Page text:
> A folk singer is one who sings folk songs, i.e. songs of
> undetermined origin passed by word of mouth through families and
> communities. Dylan became famous for singing songs he had written
> himself, sometimes 20 minutes before he performed them. He also sang
> songs by Woody Guthrie and Guthrie's contemporaries, songs no more
> than 20 years old when Dylan recorded them, their origins clearly
> delineated. Very seldom did Dylan ever, in those early days, sing
> folk songs. Nonetheless, Time Magazine insisted he was a folk
> singer. He played an acoustic guitar, you see, and that makes one a
> folk singer.
All music is folk music. I never saw no horse play a guitar.
Big Bill Broonzy said that.
Or maybe it was Louis Armstrong.
But it's a common enough definition to have slipped into common usage.
That's the thing with the folk process. Stuff gets picked up and
adapted and passed on. Sometimes who said it first gets blurred. But
someone, somewhere first said it.
I'm looking at a partial set list from a 1962 Dylan concert, released
a few years ago on CD. 10 songs, including four "originals," but the
other six ("Barbara Allen," "Handsome Molly," "The Cuckoo," etc.) are
all listed as traditional songs. And by all accounts, this was not an
BOB DYLAN, his first album, also from 1962, includes another four
songs (including "Man of Constant Sorrow" and "Pretty Peggy O')
credited to "Anonymous" or "Public Domain," as well as only two
originals. The rest have songwriting credits, although several of them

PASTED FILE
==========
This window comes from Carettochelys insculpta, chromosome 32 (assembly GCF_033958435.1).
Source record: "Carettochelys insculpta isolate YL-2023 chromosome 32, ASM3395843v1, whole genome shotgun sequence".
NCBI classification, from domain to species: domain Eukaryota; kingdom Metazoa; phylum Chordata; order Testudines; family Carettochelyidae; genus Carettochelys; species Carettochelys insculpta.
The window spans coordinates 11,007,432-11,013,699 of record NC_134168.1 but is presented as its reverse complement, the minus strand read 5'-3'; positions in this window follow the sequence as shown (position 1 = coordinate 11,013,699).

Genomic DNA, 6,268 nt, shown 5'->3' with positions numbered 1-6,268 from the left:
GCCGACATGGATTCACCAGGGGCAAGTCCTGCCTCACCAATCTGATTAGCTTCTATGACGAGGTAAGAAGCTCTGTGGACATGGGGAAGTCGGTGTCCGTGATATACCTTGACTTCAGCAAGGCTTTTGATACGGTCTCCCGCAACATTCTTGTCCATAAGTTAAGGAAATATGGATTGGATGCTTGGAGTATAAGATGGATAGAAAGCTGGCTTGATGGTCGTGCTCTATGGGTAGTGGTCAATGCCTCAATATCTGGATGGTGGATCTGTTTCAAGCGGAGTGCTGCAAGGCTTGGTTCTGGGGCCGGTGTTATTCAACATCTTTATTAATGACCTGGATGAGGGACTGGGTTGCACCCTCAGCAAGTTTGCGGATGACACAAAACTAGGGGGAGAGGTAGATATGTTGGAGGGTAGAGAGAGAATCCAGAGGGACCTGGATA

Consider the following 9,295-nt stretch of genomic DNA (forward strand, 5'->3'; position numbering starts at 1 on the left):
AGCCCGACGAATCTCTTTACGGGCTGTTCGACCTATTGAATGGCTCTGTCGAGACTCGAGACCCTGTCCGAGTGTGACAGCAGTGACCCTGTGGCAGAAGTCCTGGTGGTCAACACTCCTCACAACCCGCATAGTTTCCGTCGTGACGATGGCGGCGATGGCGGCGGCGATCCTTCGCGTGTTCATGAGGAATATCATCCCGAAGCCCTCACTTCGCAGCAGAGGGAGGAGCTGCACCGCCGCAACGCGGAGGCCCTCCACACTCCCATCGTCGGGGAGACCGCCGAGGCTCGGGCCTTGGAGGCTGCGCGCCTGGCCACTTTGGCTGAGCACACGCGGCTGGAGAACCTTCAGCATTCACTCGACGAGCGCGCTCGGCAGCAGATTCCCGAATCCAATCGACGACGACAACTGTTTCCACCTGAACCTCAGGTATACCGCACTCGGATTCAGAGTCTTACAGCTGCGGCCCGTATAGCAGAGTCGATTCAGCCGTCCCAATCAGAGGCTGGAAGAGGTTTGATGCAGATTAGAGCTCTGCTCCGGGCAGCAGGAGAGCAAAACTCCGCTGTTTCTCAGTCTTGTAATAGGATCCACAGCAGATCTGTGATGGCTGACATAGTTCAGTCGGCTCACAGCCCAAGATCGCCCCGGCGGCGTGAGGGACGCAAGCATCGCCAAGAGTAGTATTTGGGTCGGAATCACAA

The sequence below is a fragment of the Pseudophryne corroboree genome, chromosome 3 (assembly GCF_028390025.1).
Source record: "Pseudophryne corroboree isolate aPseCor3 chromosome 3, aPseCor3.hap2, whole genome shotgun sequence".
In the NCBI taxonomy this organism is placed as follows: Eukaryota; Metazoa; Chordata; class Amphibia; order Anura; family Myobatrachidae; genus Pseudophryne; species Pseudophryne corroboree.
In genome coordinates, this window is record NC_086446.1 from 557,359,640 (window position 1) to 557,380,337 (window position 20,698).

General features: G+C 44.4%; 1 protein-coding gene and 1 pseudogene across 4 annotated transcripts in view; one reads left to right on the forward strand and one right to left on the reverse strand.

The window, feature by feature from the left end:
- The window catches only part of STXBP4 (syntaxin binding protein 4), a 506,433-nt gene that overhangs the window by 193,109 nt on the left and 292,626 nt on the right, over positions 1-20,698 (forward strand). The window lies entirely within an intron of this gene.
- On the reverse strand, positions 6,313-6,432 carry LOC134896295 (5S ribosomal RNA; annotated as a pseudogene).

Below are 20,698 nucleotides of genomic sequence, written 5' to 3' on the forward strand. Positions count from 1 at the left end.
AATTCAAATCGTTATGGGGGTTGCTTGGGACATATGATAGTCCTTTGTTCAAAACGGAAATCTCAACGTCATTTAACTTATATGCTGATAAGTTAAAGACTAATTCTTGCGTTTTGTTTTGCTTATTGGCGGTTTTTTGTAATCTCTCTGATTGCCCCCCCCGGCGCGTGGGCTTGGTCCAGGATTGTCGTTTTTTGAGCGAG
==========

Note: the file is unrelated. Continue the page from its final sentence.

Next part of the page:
would probably be considered folk songs by most folks.
So, do songs like "Barbara Allen," "Handsome Molly," "The Cuckoo" or
"Pretty Peggy-O" qualify as folk songs? They're all "songs of undetermined origin passed by word of mouth through families and communities," and all regularly performed by Dylan early in his career.
Does the disappearance of a songwriting credit suddenly give a song
folk credentials? Are "Jesse James" or "Camptown Races" not folk songs
because we know who wrote them, even though they've been passed down
from generation to generation for well over a hundred years?
So your suggestion that Dylan "seldom" sang folk songs in his early
career is just plain wrong, even by any hidebound, antiquated 1962
definition of folk music. They were a large and obviously very
influential part of his repertoire.
By the way, it would take some strong rhetorical footwork and some
churlish hairsplitting to suggest that Dylan's "Blowing in the Wind,"
as originally performed, is not a folk song -- as most folks
understand the term -- simply because we know who wrote it. Or that,
in the ensuing years, it hasn't, indeed, become a folk song.
I said that.
(but I digress....)
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